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Nashville union and dispatch. [volume] (Nashville, Tenn.) 1866-1868, March 30, 1867, Image 2

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Ctnion ami gijspntch.
roKLisHKn av
.rONES, WATJTjACHJ te CO.
TrniiH if Sitbnerlptlost.
lr. Mr rear -
lMv. tier week
Ili-Weaklr. per ;M
Weekly, uer year
IVpBjtfit trflirMity in ad nmee, linj rlyfer
Ubjnpifcird wbea ttwHs paid fer ex'sstre.
.'Vfitutjiiff'CnirnnliUiwt. an tafias Inter
eilgfrifcriBnt Eew.wlWtJ fnnu stay quacier
tfewa,.leHeraTrnm Mm ifart awasjea af-tlie
SUlifrwkfy defrad. , ,n
.sATri:i.iv. WARnl'stl. ikt.
Largest CliTiilalloH In Cily and State
nivinsoy county pcri.ic mkrt-
inu.
Th jwjiiV of Davidson euntarr re
ijHftrt to iwopI at the C-ort HoHoe in
N'aaJiyWlt, (in .Mowfav, April l,at 11
n'lH"k, towppnlnt sJdkjtf Jf lffie Con
April Iftk.ftttiwftpM.
-
The fantntMR m jteHantl nil ees
-f oWwfw who desire to rieTcnt the eand
ilnt4 of the IUiImjoI pnrtj, and place
mU1(r affinns in CVHWuwrative 1 minis.
CAI.I'. rOKA CONSERVATIVE STATE
CONVENTION.
KjkSHrM.i.K. Maoh 11.157. The nnderlirf
Ohnservaiire member of the (leneral Awi)blv
ttf the Mte ot Tennessee, deeply impressed with
thmlnnw m vbMi iwtMril our butevetl tn.rr.
Crw the reeklese iMtrngard. upo ibe part af the
uuwttMj in OntreMMMtko I.eeiMatureori
bWHHtafe. ivf the Rare easMiaelsof the founder
our Rawrnment, and the fundamental principles
or Hir nusAtitutioii, respectrunr proio, tut
there b bald In the city of Nashville, on the 19th
u ARH.next.a unnventimint tne trueuonserva.
live Union people of theWata ; of nil who with,
la the lanvuare of the Father of hi country,
lhateur Union ami brotherly affection may ho
perpetuated: that our free constitution may lie
iredl' maintained ; that its administration in
T - A 1 ... 1 ... i 1
every iepariietii mav oe nianipeu wim hiwiiibi
aiul virtue - that the haniiinem of the neonle of
the State, under the auspice of liberty may be
made Amnpiete by thecaretul preservation and
prudent use of this blessing in short, a Conven
tion f all who oppose the tendenrieifaiid ruin-
hiw pMltey unci prncti-en or the ilommaiit party,
far the l'uriHMie of tukiiie eounoel fur the coia-
TOnnjpsw4of all the peome of the State, and to
iiwit a Mandard hvarer. in the approaching enn
Vda for (loiemor. who ahull he a true lovnl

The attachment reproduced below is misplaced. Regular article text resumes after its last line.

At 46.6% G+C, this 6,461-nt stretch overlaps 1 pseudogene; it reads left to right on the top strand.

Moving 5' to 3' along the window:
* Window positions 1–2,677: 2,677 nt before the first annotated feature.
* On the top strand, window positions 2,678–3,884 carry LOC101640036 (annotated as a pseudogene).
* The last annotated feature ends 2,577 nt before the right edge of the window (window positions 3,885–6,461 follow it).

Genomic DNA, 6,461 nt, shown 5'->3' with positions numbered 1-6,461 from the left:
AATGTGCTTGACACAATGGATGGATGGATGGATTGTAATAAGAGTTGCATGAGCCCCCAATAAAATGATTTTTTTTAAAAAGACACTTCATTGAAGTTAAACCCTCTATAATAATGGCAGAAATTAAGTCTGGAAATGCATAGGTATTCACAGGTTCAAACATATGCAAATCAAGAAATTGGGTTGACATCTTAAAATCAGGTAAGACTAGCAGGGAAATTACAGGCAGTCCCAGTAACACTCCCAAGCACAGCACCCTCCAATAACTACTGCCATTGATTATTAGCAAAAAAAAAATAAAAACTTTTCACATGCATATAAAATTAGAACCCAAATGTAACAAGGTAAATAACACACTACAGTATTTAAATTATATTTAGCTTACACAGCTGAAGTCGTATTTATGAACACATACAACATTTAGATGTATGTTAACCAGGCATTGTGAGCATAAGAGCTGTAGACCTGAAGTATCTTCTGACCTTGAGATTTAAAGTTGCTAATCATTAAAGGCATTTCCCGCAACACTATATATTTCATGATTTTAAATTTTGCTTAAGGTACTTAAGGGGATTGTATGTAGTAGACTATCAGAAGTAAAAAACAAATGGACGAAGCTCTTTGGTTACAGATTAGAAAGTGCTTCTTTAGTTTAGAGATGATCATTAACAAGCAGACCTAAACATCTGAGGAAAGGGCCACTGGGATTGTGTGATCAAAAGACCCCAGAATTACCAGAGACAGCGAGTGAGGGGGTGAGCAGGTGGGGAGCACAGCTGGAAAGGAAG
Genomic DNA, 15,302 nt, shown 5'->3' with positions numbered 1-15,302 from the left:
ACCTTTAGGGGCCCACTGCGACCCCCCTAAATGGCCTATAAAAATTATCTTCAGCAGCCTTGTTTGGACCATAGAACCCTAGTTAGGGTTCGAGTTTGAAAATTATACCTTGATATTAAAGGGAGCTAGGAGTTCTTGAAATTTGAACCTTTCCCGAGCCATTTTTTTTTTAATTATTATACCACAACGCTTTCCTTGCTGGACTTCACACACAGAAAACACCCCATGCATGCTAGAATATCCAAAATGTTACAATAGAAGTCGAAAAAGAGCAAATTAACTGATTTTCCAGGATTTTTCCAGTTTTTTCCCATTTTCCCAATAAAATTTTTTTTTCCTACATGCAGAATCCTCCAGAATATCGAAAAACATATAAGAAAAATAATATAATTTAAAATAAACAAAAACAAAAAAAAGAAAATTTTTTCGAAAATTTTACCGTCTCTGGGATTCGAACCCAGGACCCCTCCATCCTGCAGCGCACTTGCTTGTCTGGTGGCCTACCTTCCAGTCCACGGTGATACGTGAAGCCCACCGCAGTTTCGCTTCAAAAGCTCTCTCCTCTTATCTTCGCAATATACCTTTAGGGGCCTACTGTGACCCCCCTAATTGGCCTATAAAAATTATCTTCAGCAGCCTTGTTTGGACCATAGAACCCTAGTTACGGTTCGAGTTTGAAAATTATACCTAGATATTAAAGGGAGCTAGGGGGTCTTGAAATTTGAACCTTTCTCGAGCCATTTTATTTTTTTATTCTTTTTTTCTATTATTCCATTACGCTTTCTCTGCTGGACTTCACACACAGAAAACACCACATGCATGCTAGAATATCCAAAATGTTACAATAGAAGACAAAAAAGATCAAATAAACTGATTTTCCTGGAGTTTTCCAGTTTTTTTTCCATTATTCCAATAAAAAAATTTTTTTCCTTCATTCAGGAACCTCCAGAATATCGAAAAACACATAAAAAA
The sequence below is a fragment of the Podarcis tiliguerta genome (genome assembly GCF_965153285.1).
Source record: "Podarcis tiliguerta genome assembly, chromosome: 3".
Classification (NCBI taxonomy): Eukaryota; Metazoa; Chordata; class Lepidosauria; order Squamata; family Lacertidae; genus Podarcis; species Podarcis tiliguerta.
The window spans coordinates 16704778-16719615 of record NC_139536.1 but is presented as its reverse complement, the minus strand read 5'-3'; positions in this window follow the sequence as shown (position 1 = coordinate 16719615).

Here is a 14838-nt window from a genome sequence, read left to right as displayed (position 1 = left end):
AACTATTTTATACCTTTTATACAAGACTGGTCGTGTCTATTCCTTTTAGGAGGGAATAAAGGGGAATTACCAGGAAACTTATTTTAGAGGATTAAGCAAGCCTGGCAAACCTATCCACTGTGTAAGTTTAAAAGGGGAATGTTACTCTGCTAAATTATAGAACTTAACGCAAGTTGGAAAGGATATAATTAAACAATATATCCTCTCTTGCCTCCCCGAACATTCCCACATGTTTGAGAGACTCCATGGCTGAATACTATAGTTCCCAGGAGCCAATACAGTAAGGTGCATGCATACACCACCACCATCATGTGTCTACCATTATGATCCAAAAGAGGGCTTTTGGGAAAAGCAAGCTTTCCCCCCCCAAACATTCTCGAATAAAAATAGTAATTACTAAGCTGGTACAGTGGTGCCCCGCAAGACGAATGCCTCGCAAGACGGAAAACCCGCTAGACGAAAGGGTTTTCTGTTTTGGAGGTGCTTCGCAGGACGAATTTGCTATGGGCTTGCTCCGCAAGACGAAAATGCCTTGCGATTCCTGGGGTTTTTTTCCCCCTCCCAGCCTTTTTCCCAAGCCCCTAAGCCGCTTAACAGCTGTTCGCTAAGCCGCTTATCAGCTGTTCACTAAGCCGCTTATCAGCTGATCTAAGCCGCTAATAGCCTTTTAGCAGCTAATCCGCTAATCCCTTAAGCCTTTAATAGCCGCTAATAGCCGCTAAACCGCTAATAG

Hitien man, a firm and delprtnincil defetider of
tbe eoniHituliofl aixl lawa of the land, and nrounu
whm uiar rally nil the eople of the State who
l il re me lull ami complete restoration ot peace,
lr'ierilv ami liappmtw in oHr lielovwl Mate.
J. I). Johxao.
.I.IHVS. llMIKX.
J. I'.Thouhwx.
W.J.MrI'AKi.n.
Umtvrv Ubown.
U. M.Tharpk,
3. I. WlRRKS,
.I.T. fTHKPT.
R.A, LojlflnMtU.FR,
.IaS. JllNRH.
Wm. V. Coi.ruik,
J. I'. MoPKK,
IUk Ant.K.
1'ktfr l'etmiiiy,
1 1. M. Jakvik,
L HMKiit.i:v,
IIKHBT illOrtS.
Wv. Wr
MIK it. SHHtT,
t. Jl. V. SOHMITTIU'.
0, Y. OvRBSTRKrr,
Jonw Lri
It, K. lMdATB.
jKLUYBTT,
KWS OTP miTH:
'A b'tuvf now ut1 prevniteil in WUganmn
iwejjwern uie Zjm ibm.
Mfel ef tint bed ah mdt in the Yorkrflle I)k
triecJouth OnroJinn. were killed by the severe
miner oi ioii weeK.
Thul!reidentha ninniiiated (len Ronesentt
linirauiertinornl in tlie regular army, vise
.Ko'eerani, rolEn(l.
"l'h"eSL Paul (Minn.) Chamber ef Commerce
hM donated unt thnHcand ilolhirs fnr the dmtt
lOle orihe Soul
The .MaiwichHf lt IIohmi of Representative
hm pnwet n bill prohibiting pHrtted engaged li
ny illegal tra flic from ferviinf on juried inrrimi
rial pane.
The heufe of Mr. Meckel, with five flchil
dren, was burned at .Sofliehl Center, Ohio, on
wiemzut:oi tliBZ.tti loot.
On the iTtli int. a man and W wife and chil
aren, wnlle eroaniHC the M. Irttwrenco river,
near Cornwall, Oanada.thealeWrhbnike throuth
tue ice and they were drowned.
Three hundred and fifty Texan emigrant,
bouml tor ll'atil, remain in .New York till th
Ski or April, and are entirely dertitute. An
pral haa been made for their relief.
It wna diteovrred a few daya nince that Alonzo
Hart Hail iHMteo a boy four yeaiaold to death
In YhrHW. Indiana, and buried the Ixnly in
well. The murderer wenped.
UUhop WhitehoHee. of IllinU. who hui lust
returned from Kurope. (ay that at leait W.lXX)
wedrawtll emigrate to the United Statin du
rlBf tbe present year.
A Ug rat hunt in Zaneoville. Ohio, list week
reidlted In the capture and maseucre of twenty
even hundretl of the "vnrminta" hv one party
and twenti -llirce hundretl hv the other.
Trty mate atiil twenty femaht converti were
- j
1 'preacher named Lerare.
The ireriect now are that the prohi'oitory
tkuer law will h riutdly enforced throutfhotH
AiaaMrehuretU. The State conjtnUea luive noti
fied (ill the Wlon keeperi in Beiton that the?
tut eloe up the' rale of ale and eider on anJ
alter April 1. The dale of etrutiger liqnarc ia-ftf
nunc ferblddeu.
Tbe M'ft'binctt.u correiiiondent of the CinHii
Lti Oattttr, ays of the Ilwti. N. (1. Taylar, the
new CommiMioner ol Indian Affair : "The hcvt
evidence of hi fitnem for the piaee i the fact
that hi confirmation wa opposed b the whole
Ludlati (peculator ring-"
Ira Uuth. u church elder. Sabbath School
Superintendent, ete.. at l'ort Jervi. New York.
wa arreeted on tho22l Inst, forixiamng oounter
telt maney. Iluring n recent tour, nttending
rellrlou raeetinr in Sullivan onunty, he had
heved"u large quantity of ten dollar bills, and
a followed and arrested.
At Frrt Snelling, near St. l'anl, en the SkMli
tmt., a woman wan found unable tu. leave her
bed, dying of cold nnd starvation. One child
waadead on tho floor, ami another on a bed waa
In a dying condition. Other families at tho Fort